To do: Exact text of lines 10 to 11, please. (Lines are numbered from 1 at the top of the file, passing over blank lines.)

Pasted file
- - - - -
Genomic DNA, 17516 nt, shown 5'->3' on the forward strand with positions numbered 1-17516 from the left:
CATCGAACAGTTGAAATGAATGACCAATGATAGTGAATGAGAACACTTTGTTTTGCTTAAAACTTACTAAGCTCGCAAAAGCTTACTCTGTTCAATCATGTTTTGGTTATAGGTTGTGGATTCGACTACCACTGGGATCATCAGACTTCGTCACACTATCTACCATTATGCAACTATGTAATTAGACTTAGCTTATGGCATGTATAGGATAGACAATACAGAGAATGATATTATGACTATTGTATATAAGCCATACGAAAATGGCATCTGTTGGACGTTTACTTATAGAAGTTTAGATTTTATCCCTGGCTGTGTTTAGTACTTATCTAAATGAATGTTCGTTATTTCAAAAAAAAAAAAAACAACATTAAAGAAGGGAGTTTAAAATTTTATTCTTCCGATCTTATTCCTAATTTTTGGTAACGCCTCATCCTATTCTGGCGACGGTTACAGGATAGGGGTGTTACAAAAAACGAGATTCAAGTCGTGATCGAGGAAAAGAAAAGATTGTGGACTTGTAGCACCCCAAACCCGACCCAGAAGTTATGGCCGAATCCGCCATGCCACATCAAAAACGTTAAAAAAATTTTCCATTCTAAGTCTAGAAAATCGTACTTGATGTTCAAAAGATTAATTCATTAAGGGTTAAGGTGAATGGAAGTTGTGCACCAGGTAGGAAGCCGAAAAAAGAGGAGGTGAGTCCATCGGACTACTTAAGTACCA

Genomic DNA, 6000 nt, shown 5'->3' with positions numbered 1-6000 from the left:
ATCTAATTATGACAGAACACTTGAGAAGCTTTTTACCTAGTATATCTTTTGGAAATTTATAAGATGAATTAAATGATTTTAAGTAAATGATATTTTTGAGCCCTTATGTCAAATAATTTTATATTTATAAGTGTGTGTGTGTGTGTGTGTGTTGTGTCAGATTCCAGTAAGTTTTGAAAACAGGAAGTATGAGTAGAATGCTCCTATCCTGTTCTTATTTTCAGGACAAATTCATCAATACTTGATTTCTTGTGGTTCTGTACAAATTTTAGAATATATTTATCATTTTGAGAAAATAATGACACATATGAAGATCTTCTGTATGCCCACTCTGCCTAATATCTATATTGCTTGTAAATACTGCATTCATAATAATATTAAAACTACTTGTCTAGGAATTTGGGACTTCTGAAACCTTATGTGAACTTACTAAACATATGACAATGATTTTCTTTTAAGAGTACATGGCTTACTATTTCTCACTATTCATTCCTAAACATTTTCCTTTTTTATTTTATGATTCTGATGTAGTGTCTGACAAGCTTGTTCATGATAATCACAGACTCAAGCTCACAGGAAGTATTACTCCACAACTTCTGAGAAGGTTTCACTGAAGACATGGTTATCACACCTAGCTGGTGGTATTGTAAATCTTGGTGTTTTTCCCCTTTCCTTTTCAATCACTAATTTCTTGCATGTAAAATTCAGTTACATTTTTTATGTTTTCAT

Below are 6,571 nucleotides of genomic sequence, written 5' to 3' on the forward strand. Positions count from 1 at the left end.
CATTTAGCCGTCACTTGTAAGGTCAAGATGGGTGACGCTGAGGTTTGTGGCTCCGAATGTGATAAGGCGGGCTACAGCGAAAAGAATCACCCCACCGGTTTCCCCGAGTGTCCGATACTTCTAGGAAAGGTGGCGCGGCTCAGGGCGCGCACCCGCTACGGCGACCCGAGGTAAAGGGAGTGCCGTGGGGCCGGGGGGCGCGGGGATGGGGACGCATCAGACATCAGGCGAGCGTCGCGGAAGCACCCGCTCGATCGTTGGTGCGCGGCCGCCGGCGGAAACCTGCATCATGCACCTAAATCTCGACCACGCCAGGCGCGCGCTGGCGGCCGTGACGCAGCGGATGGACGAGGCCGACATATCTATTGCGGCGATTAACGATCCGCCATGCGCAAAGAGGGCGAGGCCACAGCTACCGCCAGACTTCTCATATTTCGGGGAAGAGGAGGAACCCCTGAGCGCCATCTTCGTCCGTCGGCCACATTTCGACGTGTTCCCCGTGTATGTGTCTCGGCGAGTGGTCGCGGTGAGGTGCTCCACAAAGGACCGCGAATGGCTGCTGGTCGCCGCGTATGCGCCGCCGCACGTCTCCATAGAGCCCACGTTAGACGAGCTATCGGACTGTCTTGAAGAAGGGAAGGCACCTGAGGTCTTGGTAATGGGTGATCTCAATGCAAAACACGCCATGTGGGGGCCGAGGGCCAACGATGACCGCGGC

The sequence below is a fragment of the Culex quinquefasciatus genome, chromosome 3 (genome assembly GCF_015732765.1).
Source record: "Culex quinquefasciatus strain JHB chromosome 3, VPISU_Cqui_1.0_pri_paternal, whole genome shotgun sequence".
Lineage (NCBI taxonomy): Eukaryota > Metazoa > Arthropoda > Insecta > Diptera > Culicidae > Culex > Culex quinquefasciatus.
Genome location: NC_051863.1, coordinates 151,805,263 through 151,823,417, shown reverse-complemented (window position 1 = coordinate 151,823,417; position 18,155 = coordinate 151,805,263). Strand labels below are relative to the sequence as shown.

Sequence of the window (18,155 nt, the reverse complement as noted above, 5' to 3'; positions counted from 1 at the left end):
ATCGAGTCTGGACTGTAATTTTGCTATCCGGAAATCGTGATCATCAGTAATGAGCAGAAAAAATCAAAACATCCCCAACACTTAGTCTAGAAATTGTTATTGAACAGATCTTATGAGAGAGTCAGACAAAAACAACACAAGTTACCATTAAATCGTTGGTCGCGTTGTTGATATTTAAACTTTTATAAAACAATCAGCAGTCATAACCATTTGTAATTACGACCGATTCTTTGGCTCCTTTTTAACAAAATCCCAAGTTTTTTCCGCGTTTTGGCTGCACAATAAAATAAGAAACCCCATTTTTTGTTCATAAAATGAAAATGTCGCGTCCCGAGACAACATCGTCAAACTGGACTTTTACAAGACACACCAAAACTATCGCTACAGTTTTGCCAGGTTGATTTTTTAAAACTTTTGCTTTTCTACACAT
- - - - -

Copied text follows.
Genome location: NC_051863.1, coordinates 151,805,263 through 151,823,417, shown reverse-complemented (window position 1 = coordinate 151,823,417; position 18,155 = coordinate 151,805,263). Strand labels below are relative to the sequence as shown.

Sequence of the window (18,155 nt, the reverse complement as noted above, 5' to 3'; positions counted from 1 at the left end):